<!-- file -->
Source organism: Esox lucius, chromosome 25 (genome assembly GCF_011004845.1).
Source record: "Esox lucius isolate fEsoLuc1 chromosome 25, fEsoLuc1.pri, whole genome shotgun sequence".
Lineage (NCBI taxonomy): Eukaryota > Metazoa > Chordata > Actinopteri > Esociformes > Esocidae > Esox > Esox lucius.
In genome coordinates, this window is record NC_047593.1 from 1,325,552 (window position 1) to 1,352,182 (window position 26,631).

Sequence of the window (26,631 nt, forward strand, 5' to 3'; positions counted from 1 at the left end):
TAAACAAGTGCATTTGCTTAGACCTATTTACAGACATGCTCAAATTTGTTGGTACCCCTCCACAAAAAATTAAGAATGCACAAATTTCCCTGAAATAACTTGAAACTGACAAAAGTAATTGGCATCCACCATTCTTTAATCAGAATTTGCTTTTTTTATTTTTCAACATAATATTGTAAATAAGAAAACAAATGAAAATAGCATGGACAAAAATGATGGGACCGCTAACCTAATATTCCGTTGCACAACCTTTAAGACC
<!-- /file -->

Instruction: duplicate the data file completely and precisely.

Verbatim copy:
Source organism: Esox lucius, chromosome 25 (genome assembly GCF_011004845.1).
Source record: "Esox lucius isolate fEsoLuc1 chromosome 25, fEsoLuc1.pri, whole genome shotgun sequence".
Lineage (NCBI taxonomy): Eukaryota > Metazoa > Chordata > Actinopteri > Esociformes > Esocidae > Esox > Esox lucius.
In genome coordinates, this window is record NC_047593.1 from 1,325,552 (window position 1) to 1,352,182 (window position 26,631).

Sequence of the window (26,631 nt, forward strand, 5' to 3'; positions counted from 1 at the left end):
TAAACAAGTGCATTTGCTTAGACCTATTTACAGACATGCTCAAATTTGTTGGTACCCCTCCACAAAAAATTAAGAATGCACAAATTTCCCTGAAATAACTTGAAACTGACAAAAGTAATTGGCATCCACCATTCTTTAATCAGAATTTGCTTTTTTTATTTTTCAACATAATATTGTAAATAAGAAAACAAATGAAAATAGCATGGACAAAAATGATGGGACCGCTAACCTAATATTCCGTTGCACAACCTTTAAGACC